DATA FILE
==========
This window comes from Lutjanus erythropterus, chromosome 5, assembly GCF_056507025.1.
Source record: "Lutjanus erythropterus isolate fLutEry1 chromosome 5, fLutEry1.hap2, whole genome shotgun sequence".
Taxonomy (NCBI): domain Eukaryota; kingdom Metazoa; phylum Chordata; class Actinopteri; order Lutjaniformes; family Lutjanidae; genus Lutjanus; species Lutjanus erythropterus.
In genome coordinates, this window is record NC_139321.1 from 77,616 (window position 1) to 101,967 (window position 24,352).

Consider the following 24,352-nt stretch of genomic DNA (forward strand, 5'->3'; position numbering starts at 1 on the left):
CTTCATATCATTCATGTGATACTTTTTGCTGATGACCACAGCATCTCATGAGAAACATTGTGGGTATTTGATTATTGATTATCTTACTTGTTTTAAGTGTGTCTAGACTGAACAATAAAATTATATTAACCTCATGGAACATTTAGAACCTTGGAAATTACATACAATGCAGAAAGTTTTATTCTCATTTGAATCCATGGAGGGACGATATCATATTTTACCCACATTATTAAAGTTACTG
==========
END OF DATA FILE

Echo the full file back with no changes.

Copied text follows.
This window comes from Lutjanus erythropterus, chromosome 5, assembly GCF_056507025.1.
Source record: "Lutjanus erythropterus isolate fLutEry1 chromosome 5, fLutEry1.hap2, whole genome shotgun sequence".
Taxonomy (NCBI): domain Eukaryota; kingdom Metazoa; phylum Chordata; class Actinopteri; order Lutjaniformes; family Lutjanidae; genus Lutjanus; species Lutjanus erythropterus.
In genome coordinates, this window is record NC_139321.1 from 77,616 (window position 1) to 101,967 (window position 24,352).

Consider the following 24,352-nt stretch of genomic DNA (forward strand, 5'->3'; position numbering starts at 1 on the left):
CTTCATATCATTCATGTGATACTTTTTGCTGATGACCACAGCATCTCATGAGAAACATTGTGGGTATTTGATTATTGATTATCTTACTTGTTTTAAGTGTGTCTAGACTGAACAATAAAATTATATTAACCTCATGGAACATTTAGAACCTTGGAAATTACATACAATGCAGAAAGTTTTATTCTCATTTGAATCCATGGAGGGACGATATCATATTTTACCCACATTATTAAAGTTACTG